set substitute-path is also more than just a shortcut command. The source path is only used if the file at the original location no longer exists. On the other hand, set substitute-path modifies the debugger behavior to look at the rewritten location instead. So, if for any reason a source file that is not relevant to your executable is located at the original location, a substitution rule is the only method available to point GDB at the new location.

You can configure a default source path substitution rule by configuring GDB with the ‘--with-relocated-sources=dir’ option. The dir should be the name of a directory under GDB’s configured prefix (set with ‘--prefix’ or ‘--exec-prefix’), and directory names in debug information under dir will be adjusted automatically if the installed GDB is moved to a new location. This is useful if GDB, libraries or executables with debug information and corresponding source code are being moved together.

directory dirname
dir dirname

Add directory dirname to the front of the source path. Several directory names may be given to this command, separated by ‘:’ (‘;’ on MS-DOS and MS-Windows, where ‘:’ usually appears as part of absolute file names) or whitespace. You may specify a directory that is already in the source path; this moves it forward, so GDB searches it sooner.

You can use the string ‘$cdir’ to refer to the compilation directory (if one is recorded), and ‘$cwd’ to refer to the current working directory. ‘$cwd’ is not the same as ‘.’—the former tracks the current working directory as it changes during your GDB session, while the latter is immediately expanded to the current directory at the time you add an entry to the source path.

directory

Reset the source path to its default value (‘$cdir:$cwd’ on Unix systems). This requires confirmation.

set directories path-list

Set the source path to path-list. ‘$cdir:$cwd’ are added if missing.

show directories

Print the source path: show which directories it contains.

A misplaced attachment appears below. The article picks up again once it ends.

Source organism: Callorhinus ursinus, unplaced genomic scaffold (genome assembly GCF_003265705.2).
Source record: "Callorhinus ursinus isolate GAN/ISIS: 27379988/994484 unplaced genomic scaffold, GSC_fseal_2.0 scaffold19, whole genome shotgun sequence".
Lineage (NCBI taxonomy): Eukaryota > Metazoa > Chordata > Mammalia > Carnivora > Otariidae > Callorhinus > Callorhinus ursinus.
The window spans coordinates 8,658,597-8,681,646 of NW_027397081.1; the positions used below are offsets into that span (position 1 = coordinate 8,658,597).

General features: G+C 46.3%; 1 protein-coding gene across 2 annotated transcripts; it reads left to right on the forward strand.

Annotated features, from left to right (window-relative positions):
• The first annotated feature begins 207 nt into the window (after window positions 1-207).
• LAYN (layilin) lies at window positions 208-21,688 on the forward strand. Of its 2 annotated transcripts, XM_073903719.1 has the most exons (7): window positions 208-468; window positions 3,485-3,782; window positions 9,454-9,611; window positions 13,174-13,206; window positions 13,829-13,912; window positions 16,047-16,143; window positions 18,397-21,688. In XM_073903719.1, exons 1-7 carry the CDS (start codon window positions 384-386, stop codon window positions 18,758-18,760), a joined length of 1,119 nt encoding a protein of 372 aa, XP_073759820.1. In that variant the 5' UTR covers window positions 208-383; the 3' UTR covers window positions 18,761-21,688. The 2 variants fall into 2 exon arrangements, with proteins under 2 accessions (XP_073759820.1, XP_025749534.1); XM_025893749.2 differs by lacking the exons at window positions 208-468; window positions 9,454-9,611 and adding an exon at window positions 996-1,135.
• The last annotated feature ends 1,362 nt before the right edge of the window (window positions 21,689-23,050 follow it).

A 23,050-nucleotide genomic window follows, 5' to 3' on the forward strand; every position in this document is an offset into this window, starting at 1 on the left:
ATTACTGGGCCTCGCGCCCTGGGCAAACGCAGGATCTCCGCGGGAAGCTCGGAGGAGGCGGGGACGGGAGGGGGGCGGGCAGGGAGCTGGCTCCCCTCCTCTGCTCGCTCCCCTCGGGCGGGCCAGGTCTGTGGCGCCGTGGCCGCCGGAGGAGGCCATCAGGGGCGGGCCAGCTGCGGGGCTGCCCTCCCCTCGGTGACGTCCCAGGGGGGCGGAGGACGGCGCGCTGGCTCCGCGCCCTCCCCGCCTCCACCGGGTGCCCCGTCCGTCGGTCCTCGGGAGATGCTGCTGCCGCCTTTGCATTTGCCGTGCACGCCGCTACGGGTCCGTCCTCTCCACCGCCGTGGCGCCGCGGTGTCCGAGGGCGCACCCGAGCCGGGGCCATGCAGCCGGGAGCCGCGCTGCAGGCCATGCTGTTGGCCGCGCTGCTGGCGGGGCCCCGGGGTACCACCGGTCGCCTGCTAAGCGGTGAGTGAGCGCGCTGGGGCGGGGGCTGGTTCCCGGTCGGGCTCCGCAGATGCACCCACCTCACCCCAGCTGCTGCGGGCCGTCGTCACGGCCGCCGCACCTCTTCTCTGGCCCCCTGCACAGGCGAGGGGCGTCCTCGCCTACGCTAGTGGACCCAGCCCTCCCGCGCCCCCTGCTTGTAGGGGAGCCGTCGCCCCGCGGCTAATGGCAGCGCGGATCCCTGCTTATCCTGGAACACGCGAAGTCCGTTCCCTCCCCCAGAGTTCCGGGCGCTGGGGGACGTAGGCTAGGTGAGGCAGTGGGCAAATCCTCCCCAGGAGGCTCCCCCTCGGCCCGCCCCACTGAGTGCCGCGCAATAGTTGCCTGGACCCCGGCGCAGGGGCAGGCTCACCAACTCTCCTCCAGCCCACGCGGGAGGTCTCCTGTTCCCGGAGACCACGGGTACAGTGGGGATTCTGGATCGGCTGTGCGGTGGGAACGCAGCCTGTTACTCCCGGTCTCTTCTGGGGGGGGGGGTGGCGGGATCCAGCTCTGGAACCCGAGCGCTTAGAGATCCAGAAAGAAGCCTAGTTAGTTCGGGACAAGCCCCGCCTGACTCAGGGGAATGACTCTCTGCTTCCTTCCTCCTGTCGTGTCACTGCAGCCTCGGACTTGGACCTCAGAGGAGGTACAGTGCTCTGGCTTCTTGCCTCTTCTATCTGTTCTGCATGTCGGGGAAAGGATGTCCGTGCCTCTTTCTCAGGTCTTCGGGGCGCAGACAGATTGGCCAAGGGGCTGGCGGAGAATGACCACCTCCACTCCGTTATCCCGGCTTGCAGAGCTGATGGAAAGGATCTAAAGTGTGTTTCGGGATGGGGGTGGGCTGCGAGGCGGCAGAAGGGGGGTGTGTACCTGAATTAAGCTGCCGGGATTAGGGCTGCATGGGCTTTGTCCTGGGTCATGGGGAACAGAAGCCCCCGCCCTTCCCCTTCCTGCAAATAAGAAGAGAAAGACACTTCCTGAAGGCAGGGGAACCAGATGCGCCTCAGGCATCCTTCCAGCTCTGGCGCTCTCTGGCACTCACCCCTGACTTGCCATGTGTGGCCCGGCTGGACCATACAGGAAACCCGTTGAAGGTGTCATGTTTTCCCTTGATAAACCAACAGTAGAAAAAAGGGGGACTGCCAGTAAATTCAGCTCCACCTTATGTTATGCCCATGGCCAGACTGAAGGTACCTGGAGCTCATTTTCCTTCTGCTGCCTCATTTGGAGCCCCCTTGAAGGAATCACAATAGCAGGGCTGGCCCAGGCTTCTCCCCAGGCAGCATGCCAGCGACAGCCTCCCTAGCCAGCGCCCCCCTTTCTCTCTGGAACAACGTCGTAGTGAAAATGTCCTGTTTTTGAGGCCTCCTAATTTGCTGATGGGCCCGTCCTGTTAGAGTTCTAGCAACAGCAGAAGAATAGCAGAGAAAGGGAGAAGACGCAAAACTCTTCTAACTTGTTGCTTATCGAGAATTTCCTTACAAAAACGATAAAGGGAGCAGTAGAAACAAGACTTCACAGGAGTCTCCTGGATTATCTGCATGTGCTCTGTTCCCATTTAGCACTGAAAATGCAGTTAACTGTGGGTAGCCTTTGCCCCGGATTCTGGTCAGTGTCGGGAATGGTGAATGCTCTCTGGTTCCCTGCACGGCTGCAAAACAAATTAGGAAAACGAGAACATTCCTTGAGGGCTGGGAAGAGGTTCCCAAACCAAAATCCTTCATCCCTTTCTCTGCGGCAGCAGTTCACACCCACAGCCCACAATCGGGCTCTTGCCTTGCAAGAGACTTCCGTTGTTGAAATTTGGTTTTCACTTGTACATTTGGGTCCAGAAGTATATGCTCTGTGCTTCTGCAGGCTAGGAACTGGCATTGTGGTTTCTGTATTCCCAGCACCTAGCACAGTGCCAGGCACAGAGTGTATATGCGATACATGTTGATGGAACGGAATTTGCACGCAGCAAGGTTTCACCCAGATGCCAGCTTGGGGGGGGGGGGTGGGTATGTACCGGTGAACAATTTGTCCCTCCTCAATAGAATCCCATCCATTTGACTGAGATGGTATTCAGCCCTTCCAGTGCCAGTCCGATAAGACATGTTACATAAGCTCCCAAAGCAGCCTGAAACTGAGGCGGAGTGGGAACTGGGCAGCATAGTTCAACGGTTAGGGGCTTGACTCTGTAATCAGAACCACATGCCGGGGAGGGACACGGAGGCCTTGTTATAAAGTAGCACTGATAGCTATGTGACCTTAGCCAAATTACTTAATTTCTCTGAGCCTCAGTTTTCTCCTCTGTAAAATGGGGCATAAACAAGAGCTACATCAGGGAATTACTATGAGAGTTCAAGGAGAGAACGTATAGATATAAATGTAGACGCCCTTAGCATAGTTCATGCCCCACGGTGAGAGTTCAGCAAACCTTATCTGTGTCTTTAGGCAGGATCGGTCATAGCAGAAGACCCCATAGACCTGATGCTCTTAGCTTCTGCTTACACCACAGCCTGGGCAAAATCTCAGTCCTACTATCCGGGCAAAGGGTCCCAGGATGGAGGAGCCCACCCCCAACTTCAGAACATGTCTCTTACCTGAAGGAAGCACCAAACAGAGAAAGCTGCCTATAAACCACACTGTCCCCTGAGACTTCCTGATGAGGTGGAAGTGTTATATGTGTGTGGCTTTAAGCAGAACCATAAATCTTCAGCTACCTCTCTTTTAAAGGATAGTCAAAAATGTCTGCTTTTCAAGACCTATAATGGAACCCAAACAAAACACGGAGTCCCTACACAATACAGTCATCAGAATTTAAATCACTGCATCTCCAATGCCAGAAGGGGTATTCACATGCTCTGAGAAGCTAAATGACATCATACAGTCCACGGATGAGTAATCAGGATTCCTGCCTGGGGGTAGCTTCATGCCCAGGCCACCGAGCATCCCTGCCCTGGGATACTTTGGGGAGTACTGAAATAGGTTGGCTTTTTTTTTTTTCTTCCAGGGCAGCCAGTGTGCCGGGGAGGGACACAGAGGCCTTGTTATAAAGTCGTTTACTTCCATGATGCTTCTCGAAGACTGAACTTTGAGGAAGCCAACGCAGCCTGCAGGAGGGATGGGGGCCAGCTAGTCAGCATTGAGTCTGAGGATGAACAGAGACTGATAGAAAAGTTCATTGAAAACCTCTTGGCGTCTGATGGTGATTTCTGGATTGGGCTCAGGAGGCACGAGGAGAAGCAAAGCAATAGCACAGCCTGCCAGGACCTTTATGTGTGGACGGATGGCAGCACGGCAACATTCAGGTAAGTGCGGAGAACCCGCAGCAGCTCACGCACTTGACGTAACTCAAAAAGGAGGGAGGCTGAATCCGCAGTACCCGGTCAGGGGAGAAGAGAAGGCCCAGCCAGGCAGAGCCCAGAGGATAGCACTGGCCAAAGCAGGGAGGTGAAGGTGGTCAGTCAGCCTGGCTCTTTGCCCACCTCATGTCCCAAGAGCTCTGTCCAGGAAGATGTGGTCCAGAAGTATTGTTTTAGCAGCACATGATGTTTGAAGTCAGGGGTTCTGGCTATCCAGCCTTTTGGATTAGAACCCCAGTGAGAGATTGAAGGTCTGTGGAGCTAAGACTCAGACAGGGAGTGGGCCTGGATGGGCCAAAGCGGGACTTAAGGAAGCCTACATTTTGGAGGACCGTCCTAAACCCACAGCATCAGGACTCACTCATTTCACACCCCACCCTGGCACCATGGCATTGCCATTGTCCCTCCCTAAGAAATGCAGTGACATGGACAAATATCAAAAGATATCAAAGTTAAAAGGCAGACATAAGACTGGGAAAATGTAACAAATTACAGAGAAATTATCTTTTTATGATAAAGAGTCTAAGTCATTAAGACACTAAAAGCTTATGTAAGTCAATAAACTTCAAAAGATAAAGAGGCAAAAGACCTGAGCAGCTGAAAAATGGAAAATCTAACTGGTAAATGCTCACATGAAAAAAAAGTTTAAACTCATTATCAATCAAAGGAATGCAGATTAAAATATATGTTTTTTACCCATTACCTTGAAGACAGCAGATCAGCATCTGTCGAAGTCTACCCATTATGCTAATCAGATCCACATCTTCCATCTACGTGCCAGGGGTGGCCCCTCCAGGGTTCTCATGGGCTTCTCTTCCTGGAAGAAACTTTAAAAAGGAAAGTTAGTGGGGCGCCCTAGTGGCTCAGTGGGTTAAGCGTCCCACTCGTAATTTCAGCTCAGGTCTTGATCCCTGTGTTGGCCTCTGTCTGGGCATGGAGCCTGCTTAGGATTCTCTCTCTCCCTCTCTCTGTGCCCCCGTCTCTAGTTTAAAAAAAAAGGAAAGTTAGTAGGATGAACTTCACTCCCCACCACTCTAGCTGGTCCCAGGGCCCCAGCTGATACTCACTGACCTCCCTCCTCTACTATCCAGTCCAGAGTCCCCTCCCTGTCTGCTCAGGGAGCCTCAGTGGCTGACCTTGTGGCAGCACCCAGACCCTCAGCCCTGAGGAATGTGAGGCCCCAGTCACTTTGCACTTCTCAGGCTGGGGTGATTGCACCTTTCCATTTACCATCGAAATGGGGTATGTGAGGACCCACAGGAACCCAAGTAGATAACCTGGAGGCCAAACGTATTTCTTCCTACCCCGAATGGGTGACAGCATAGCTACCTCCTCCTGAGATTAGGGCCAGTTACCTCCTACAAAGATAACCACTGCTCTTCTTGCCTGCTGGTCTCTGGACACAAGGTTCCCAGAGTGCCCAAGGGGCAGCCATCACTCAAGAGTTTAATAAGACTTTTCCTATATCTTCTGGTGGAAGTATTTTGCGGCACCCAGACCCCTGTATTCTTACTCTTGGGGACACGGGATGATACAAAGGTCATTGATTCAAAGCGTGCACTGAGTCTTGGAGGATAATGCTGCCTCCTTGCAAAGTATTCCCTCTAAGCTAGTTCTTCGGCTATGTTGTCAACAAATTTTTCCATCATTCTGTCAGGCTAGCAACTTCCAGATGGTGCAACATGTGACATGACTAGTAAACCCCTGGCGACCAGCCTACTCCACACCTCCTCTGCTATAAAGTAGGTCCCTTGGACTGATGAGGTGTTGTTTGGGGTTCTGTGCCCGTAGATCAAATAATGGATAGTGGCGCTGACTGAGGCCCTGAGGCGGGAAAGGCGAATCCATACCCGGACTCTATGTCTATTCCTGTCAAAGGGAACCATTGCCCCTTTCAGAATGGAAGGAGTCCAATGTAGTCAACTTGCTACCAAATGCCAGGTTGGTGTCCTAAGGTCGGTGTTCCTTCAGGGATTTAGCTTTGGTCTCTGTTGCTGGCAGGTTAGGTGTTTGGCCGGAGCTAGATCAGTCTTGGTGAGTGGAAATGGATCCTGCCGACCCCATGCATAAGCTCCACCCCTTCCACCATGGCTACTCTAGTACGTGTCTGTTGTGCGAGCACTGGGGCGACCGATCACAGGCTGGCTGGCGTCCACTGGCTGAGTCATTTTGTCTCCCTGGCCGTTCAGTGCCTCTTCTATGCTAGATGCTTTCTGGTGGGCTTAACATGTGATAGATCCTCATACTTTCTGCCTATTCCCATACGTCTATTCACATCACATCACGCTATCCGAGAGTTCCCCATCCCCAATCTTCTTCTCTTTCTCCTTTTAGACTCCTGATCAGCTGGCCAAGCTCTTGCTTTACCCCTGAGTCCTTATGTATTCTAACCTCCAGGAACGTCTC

set substitute-path from to

Define a source path substitution rule, and add it at the end of the current list of existing substitution rules. If a rule with the same from was already defined, then the old rule is also deleted.

For example, if the file /foo/bar/baz.c was moved to /mnt/cross/baz.c, then the command

(gdb) set substitute-path /usr/src /mnt/cross

will tell GDB to replace ‘/usr/src’ with ‘/mnt/cross’, which will allow GDB to find the file baz.c even though it was moved.

In the case when more than one substitution rule have been defined, the rules are evaluated one by one in the order where they have been defined. The first one matching, if any, is selected to perform the substitution.

For instance, if we had entered the following commands:

(gdb) set substitute-path /usr/src/include /mnt/include
(gdb) set substitute-path /usr/src /mnt/src

GDB would then rewrite /usr/src/include/defs.h into /mnt/include/defs.h by using the first rule. However, it would use the second rule to rewrite /usr/src/lib/foo.c into /mnt/src/lib/foo.c.

unset substitute-path [path]

If a path is specified, search the current list of substitution rules for a rule that would rewrite that path. Delete that rule if found. A warning is emitted by the debugger if no rule could be found.

If no path is specified, then all substitution rules are deleted.

show substitute-path [path]

If a path is specified, then print the source path substitution rule which would rewrite that path, if any.

If no path is specified, then print all existing source path substitution rules.

If your source path is cluttered with directories that are no longer of interest, GDB may sometimes cause confusion by finding the wrong versions of source. You can correct the situation as follows:

  1. Use directory with no argument to reset the source path to its default value.
  2. Use directory with suitable arguments to reinstall the directories you want in the source path. You can add all the directories in one command.